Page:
The Modern-Day Hippy Commune On a Remote Spanish Beach
Just miles from the centre of Tenerife's booming tourism strip, 20 people have are living as basic a life as possible.
Papito at La Caleta. All photos by Nicolás Rodríguez Crespo.
This article originally appeared on VICE Spain
Tenerife, Spain's most populous island, attracts millions of tourists a year, there for guaranteed sun and hangovers. But just a few miles up the coast from lobster-pink Brits in unflattering sandals you'll find a group of people who value a very different way of life.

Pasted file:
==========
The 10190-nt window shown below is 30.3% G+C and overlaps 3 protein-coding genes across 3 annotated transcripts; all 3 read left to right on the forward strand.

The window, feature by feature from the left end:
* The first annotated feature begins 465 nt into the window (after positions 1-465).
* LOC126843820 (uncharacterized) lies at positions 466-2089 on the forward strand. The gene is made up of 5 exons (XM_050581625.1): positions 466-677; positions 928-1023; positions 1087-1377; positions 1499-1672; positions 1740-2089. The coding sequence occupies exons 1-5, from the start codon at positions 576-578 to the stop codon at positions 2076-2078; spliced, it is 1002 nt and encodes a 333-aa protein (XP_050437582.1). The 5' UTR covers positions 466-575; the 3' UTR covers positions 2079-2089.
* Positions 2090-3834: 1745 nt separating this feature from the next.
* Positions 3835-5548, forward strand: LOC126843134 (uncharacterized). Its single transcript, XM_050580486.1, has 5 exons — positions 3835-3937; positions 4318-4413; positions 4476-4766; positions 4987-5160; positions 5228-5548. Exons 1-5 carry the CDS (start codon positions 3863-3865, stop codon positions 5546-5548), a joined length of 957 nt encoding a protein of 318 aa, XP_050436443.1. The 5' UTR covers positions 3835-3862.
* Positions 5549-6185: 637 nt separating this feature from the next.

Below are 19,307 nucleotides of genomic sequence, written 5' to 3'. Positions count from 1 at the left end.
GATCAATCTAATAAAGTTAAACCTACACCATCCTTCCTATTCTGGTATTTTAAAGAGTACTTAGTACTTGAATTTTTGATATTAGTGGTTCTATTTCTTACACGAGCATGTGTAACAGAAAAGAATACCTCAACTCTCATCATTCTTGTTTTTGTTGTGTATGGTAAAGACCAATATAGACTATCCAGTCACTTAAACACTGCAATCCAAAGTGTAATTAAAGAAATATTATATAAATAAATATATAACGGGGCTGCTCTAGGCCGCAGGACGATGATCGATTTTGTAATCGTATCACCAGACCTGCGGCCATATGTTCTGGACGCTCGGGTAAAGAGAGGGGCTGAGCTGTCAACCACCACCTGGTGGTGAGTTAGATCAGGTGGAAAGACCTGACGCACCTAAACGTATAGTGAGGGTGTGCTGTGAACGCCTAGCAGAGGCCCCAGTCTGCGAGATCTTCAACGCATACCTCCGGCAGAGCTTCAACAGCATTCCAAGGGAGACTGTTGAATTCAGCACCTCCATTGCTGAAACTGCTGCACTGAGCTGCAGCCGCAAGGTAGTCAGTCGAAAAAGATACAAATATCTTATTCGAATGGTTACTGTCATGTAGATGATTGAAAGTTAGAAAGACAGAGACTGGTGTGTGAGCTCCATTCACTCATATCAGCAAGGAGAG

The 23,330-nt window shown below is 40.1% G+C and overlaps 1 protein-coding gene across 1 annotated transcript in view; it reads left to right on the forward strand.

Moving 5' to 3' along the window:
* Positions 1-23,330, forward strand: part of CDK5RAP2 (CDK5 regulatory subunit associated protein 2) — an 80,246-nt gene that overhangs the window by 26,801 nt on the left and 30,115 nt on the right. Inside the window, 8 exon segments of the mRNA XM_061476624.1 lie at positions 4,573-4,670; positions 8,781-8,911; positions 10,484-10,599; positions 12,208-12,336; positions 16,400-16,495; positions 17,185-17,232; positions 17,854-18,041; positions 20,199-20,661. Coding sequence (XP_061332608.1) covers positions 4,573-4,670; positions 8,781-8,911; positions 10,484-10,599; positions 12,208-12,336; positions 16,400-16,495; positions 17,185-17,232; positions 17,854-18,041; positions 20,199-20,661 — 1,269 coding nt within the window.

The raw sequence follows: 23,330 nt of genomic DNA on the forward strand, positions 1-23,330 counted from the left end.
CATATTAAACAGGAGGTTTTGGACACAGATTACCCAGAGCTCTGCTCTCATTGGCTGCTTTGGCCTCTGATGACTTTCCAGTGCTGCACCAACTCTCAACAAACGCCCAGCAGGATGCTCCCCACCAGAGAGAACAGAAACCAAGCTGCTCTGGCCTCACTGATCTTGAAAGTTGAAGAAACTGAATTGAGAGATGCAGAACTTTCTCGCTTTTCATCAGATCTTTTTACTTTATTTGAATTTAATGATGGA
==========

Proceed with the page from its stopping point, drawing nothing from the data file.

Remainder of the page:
The island's La Caleta beach is home to a hippy commune whose inhabitants have chosen to live with as few possessions as possible, embracing a simple existence with the aim of being at one with nature. The majority of the commune's residents live in homes built into the rock face itself, while some have pitched up on the beach.
In September, photographer Nicolás Rodríguez Crespo travelled to La Caleta to meet and document the lives of the people who call the beach home. There, he got to know Brigitte and her three children; Fernando, an IT graduate who moved to Tenerife after realising his work for a large company was "based on destroying the planet"; and La Caleta's longest resident, Papito, who has lived in the commune for 35 years.
Scroll down to see more photos from the La Caleta hippy commune.